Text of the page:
Vicar's Viewpoint - November 2018

"Greater love hath no man than this…
that he lay down his life for his friends"

These words of Jesus will echo across the country and commonwealth at this year’s Remembrance Sunday services. And of course this year’s Remembrance Sunday is a special commemoration for a number of reasons:

Firstly - it is 100 years since the Great War ended in armistice in 1918.

Secondly - this year, unusually, Armistice Day and Remembrance Sunday are both on the 11th of the 11th
and our Hardwicke Service begins at 11am.

The “greater love” quotation above is a statement which helps those who remember to understand the cost of war. This love demands sacrifice and courage way beyond the love which is our experience
in the everyday life of the population at large.

There is another angle to this truth however.....

The love for equals is a human thing... the love of friend for friend, brother for brother.
It is relatively easy to love what is lovely and loving in return. The world smiles at this.

The love for the less fortunate is a beautiful thing... the love for those who suffer, those who are poor, the sick, the failures, the unlovely. This is compassion, it is sometimes quite costly, and it touches the heart of the world.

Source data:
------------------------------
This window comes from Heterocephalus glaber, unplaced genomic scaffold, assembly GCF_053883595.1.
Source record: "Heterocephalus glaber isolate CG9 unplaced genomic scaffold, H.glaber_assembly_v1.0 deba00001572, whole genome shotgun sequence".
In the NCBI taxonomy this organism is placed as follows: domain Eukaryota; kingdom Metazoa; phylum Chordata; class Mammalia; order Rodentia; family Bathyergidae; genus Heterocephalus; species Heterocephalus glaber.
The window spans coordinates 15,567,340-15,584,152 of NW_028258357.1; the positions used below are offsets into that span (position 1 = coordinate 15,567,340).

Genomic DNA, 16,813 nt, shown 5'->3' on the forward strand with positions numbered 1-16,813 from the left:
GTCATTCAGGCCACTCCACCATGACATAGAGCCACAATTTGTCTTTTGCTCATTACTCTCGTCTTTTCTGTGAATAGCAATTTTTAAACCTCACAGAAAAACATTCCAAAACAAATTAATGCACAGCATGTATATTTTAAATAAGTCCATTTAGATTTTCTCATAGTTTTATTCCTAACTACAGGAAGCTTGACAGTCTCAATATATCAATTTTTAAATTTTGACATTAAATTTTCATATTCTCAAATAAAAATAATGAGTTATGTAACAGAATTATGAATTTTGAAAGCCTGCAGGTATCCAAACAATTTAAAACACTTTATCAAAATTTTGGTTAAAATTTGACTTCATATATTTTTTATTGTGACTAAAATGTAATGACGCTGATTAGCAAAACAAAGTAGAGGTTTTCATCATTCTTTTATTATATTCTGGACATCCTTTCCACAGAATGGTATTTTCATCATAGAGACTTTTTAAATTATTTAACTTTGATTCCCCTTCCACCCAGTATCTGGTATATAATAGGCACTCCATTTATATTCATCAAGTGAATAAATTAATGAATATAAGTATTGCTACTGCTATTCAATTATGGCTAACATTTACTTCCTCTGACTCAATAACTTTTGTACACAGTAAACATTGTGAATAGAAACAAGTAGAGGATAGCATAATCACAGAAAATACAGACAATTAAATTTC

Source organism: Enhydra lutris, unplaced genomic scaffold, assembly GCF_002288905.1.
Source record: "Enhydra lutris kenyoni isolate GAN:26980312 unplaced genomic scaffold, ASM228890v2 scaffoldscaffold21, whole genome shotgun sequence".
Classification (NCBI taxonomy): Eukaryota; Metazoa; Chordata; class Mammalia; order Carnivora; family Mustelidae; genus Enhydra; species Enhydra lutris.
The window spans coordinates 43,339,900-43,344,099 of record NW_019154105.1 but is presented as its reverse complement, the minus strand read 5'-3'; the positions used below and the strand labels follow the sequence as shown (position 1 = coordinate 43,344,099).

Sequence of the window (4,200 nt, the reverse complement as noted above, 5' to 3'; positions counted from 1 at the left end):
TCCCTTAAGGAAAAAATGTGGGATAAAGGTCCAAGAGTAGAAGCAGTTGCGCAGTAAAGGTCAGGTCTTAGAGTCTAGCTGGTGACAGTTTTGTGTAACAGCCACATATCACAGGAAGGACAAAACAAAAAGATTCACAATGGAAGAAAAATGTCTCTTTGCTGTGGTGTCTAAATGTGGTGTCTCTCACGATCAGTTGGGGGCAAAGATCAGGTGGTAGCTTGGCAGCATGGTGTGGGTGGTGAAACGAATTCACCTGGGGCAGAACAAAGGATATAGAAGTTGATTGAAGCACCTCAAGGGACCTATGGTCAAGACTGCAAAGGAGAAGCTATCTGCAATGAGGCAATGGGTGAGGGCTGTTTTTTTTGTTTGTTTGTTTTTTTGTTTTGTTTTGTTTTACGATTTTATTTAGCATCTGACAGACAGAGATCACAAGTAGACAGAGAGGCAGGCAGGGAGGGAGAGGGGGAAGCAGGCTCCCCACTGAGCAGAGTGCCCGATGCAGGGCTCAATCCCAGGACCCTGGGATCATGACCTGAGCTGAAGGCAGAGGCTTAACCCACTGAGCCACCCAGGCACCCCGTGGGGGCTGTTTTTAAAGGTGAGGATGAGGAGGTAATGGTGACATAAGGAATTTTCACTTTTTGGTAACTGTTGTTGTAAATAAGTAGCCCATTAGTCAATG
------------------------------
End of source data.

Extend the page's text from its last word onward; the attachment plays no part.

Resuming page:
The love for the more fortunate is a rare thing... to love those who succeed where we fail, to rejoice without envy with those who rejoice, the love of the poor for the rich, of the outcast for the privileged.
This is very unusual, and the world is always bewildered by its saints.

And then there is the love for the enemy... love for the one who does not love you but mocks, threatens and inflicts pain. This love is humanly speaking almost impossible - this is the tortured one’s love for the torturer. This is God’s love. It is Christ’s quality of love. It conquers the world.

(From “The Magnificent Defeat” by Frederick Buechner)

On Remembrance Sunday, as we reflect for a while on the cost of war and the sacrifice of so many lives, we should be aware that even in the most darkest and brutal and heart wrenching experiences of conflict,
love was not done to death, but still shone in the darkest and most unlikely of places.

Fr. Andrew

Vicar of Hardwicke, Elmore and Longney Churches